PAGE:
Survive and Thrive-the story unveils. . .

The book, When Double Becomes Single, begins on a sad note. Sharon Michaels is suddenly widowed and all alone, she hasn’t a clue as where to begin. Her husband of thirty five years steered their  life and she followed. What’s a woman to do, how does she begin again at age fifty six to learn how to drive at night. All she has are two dear rescue dogs who need her as much as she needs them.

This is a scene I like. A lot.

Work dragged on Monday. Sharon met with customers, made sales and by the end of the day, she didn’t know if working without a partner was the best thing to fill her life. Empty, she felt empty. A change of clothes and she piled the eager pets in the car for fun at the dog park. Spring brought out the best in people with canines. Tongues hung out the back window. They strained at the leashes until Sharon let Tommy and Gracie loose behind the fence. Before long, other folks showed up with different sized canines. Sharon had to laugh at a fierce Chihuahua barking at her large pets. The owner, a man dressed in a suit, joined her.
“Come here often?” His voice deep and musical.
“That’s a line from a bar, right?”
“Yes, it is. I used it a lot in the old days. It worked most of the time.”
“I never bar hopped. I married young and lost my husband a few months ago. How about you?”
“I’m married to this pip squeak pet of mine the past few years. Janis Joplin is her name. She can’t sing but man, can she bark in High C. I was divorced a couple of times before then. I just can’t seem to get it right.”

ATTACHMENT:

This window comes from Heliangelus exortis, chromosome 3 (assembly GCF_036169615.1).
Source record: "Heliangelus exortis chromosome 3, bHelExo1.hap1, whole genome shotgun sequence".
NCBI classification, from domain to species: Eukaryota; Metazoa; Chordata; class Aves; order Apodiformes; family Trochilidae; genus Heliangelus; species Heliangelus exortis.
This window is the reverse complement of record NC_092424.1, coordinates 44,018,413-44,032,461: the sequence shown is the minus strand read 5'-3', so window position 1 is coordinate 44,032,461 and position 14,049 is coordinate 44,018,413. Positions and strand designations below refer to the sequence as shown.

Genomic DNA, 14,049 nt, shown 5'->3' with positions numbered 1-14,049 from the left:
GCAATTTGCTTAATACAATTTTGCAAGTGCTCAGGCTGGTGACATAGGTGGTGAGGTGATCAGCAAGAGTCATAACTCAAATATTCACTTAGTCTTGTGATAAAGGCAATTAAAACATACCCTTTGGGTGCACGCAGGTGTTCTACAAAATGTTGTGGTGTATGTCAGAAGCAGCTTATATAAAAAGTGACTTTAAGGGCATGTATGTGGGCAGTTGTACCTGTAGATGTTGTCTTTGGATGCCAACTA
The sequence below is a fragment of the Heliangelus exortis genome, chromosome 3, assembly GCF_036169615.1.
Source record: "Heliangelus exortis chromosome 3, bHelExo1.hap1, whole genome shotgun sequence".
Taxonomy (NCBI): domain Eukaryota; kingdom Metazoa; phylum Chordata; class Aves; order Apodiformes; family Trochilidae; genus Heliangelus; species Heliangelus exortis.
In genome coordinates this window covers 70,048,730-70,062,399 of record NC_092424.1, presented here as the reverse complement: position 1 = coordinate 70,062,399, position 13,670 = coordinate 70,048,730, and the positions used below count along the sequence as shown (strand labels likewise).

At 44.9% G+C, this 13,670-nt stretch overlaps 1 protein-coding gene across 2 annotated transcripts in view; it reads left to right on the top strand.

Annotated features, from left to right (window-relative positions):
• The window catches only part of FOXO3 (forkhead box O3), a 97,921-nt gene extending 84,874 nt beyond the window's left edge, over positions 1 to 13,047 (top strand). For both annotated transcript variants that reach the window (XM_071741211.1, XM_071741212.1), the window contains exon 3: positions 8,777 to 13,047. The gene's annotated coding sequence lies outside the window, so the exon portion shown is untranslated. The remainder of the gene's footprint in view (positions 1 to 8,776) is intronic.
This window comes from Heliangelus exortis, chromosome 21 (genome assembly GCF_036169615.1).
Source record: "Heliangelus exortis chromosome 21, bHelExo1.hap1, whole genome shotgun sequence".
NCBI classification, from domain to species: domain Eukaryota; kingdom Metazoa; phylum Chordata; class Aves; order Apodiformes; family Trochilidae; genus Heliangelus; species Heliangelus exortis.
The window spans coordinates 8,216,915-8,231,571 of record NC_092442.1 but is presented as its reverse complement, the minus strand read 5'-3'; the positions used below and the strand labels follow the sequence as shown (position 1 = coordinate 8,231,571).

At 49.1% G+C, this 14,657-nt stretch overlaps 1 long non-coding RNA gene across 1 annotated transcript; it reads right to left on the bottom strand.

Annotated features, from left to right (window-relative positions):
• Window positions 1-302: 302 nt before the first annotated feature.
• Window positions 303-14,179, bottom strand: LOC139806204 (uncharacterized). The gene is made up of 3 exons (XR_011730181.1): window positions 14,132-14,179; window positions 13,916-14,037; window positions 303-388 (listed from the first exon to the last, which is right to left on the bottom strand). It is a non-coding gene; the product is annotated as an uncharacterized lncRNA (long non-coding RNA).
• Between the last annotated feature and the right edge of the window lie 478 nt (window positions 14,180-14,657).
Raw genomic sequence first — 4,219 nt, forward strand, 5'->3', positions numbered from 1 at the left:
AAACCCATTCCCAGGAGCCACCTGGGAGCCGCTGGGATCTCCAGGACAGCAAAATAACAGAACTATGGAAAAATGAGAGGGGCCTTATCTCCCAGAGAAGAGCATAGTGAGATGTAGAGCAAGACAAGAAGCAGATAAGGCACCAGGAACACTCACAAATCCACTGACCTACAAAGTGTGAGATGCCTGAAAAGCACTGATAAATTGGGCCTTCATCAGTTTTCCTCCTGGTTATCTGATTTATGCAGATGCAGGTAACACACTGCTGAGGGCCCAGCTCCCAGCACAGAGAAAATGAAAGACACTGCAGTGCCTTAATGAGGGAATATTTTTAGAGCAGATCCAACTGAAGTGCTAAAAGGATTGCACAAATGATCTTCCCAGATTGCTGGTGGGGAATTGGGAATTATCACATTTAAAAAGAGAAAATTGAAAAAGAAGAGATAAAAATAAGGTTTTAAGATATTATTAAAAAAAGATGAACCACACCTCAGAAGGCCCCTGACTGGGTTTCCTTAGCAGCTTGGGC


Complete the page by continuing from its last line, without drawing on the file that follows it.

“Tommy, Gracie, NO!” Sharon’s dogs stopped harassing another canine. “They’ve been in the back yard too long without my attention. I’ll have to bring them here more often.”
The tall stranger smiled. “I hope you do. What’s your name, if you don’t mind.”
She searched his face for a clue as to his personality. How can you tell at first glance? She had so little experience with just about everything.
He touched her cheek rosy with the chilly spring breeze. “I’m Jack Torrance. I sing on Broadway right now in a revival of Chicago. Now it’s your turn and remember, I’m just asking for your name.”
“Sharon Michaels. My husband and I have a business, not very exciting. Now I sell kitchen cabinets and my oldest son and his wife joined the company to help me. Today, Jack,” she tested his name on her tongue, “I felt way out of sorts about visiting customers on my own so I packed up the pups we rescued a few years ago and here we are.”
“Good job, Sharon. We’re having a conversation. This isn’t too painful, is it?”
“No. It’s just different. Tell me about your career.”
He laughed. “It’s checkered, at best. I’ve been a song and dance man forever, sometimes scoring a good part, sometimes chorus. As long as I keep working, have union benefits, I’m good. I live in Tappan, not far from here in a small cottage where I can hit the Palisade Parkway and get to town fast.”
The wind picked up and Sharon shivered. “It’s time to head home.” She called to the dogs and turned to Jack. “Would you like to have dinner at my house now. Monday’s you’re off, right?”
“Why thank you, yes I’d love to. That’s brave of you.”
“Yes, it is. I need company and you’re just the one. Follow me.”
Jack tucked Janis in her little dog house and started up his Volkswagon.
Sharon rounded up her two rowdy pups and home she went with her new friend behind her. “Barry, what in the world did I just do? Is it weird to invite a relative stranger to our home? Yeah, it is. I’ll keep a knife handy. You’re the one in heaven. It’s lonely down here without you.”